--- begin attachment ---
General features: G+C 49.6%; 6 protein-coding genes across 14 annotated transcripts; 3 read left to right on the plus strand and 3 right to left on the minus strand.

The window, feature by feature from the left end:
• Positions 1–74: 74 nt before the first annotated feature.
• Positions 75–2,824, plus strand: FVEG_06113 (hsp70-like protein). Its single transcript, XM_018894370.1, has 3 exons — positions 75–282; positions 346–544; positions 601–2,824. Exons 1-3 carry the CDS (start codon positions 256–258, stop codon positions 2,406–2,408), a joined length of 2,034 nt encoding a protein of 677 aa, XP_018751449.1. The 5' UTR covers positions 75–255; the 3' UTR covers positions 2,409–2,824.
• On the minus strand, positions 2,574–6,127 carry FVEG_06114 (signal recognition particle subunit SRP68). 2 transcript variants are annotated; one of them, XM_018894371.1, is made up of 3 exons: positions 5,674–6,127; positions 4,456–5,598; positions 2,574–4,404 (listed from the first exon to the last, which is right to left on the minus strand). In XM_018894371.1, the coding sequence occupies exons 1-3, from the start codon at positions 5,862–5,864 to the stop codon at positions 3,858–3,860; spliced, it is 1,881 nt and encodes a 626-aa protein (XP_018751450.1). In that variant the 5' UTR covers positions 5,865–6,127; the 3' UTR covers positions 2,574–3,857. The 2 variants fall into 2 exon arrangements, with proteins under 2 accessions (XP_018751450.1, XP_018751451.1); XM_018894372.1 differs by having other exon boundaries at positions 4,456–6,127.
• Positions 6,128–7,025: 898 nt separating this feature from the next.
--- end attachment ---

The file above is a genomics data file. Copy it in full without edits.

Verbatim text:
General features: G+C 49.6%; 6 protein-coding genes across 14 annotated transcripts; 3 read left to right on the plus strand and 3 right to left on the minus strand.

The window, feature by feature from the left end:
• Positions 1–74: 74 nt before the first annotated feature.
• Positions 75–2,824, plus strand: FVEG_06113 (hsp70-like protein). Its single transcript, XM_018894370.1, has 3 exons — positions 75–282; positions 346–544; positions 601–2,824. Exons 1-3 carry the CDS (start codon positions 256–258, stop codon positions 2,406–2,408), a joined length of 2,034 nt encoding a protein of 677 aa, XP_018751449.1. The 5' UTR covers positions 75–255; the 3' UTR covers positions 2,409–2,824.
• On the minus strand, positions 2,574–6,127 carry FVEG_06114 (signal recognition particle subunit SRP68). 2 transcript variants are annotated; one of them, XM_018894371.1, is made up of 3 exons: positions 5,674–6,127; positions 4,456–5,598; positions 2,574–4,404 (listed from the first exon to the last, which is right to left on the minus strand). In XM_018894371.1, the coding sequence occupies exons 1-3, from the start codon at positions 5,862–5,864 to the stop codon at positions 3,858–3,860; spliced, it is 1,881 nt and encodes a 626-aa protein (XP_018751450.1). In that variant the 5' UTR covers positions 5,865–6,127; the 3' UTR covers positions 2,574–3,857. The 2 variants fall into 2 exon arrangements, with proteins under 2 accessions (XP_018751450.1, XP_018751451.1); XM_018894372.1 differs by having other exon boundaries at positions 4,456–6,127.
• Positions 6,128–7,025: 898 nt separating this feature from the next.